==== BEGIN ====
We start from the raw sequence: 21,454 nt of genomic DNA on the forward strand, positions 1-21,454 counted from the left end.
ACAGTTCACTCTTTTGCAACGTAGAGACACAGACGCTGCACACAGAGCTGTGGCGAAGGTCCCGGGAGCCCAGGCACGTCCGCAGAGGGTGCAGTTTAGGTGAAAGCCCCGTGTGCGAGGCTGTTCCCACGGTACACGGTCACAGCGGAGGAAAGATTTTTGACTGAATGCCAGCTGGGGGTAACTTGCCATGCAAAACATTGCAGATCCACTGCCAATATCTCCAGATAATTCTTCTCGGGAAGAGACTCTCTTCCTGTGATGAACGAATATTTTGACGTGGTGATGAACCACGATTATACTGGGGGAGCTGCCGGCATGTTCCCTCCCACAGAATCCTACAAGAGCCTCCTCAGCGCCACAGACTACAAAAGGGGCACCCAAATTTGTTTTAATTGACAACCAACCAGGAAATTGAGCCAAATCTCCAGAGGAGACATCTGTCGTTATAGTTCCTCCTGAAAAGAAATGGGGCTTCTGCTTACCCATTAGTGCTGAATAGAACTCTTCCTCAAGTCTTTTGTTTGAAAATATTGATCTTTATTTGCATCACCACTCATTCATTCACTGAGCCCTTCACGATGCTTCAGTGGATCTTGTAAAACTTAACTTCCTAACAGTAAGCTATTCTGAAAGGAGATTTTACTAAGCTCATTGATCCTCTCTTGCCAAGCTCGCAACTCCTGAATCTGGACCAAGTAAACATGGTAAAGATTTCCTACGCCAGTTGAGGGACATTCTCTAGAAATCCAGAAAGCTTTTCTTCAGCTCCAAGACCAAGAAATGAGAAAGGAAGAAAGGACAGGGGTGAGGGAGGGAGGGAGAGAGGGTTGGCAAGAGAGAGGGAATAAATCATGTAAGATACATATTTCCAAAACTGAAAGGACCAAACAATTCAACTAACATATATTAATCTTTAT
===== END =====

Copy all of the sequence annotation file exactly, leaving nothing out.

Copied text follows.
We start from the raw sequence: 21,454 nt of genomic DNA on the forward strand, positions 1-21,454 counted from the left end.
ACAGTTCACTCTTTTGCAACGTAGAGACACAGACGCTGCACACAGAGCTGTGGCGAAGGTCCCGGGAGCCCAGGCACGTCCGCAGAGGGTGCAGTTTAGGTGAAAGCCCCGTGTGCGAGGCTGTTCCCACGGTACACGGTCACAGCGGAGGAAAGATTTTTGACTGAATGCCAGCTGGGGGTAACTTGCCATGCAAAACATTGCAGATCCACTGCCAATATCTCCAGATAATTCTTCTCGGGAAGAGACTCTCTTCCTGTGATGAACGAATATTTTGACGTGGTGATGAACCACGATTATACTGGGGGAGCTGCCGGCATGTTCCCTCCCACAGAATCCTACAAGAGCCTCCTCAGCGCCACAGACTACAAAAGGGGCACCCAAATTTGTTTTAATTGACAACCAACCAGGAAATTGAGCCAAATCTCCAGAGGAGACATCTGTCGTTATAGTTCCTCCTGAAAAGAAATGGGGCTTCTGCTTACCCATTAGTGCTGAATAGAACTCTTCCTCAAGTCTTTTGTTTGAAAATATTGATCTTTATTTGCATCACCACTCATTCATTCACTGAGCCCTTCACGATGCTTCAGTGGATCTTGTAAAACTTAACTTCCTAACAGTAAGCTATTCTGAAAGGAGATTTTACTAAGCTCATTGATCCTCTCTTGCCAAGCTCGCAACTCCTGAATCTGGACCAAGTAAACATGGTAAAGATTTCCTACGCCAGTTGAGGGACATTCTCTAGAAATCCAGAAAGCTTTTCTTCAGCTCCAAGACCAAGAAATGAGAAAGGAAGAAAGGACAGGGGTGAGGGAGGGAGGGAGAGAGGGTTGGCAAGAGAGAGGGAATAAATCATGTAAGATACATATTTCCAAAACTGAAAGGACCAAACAATTCAACTAACATATATTAATCTTTAT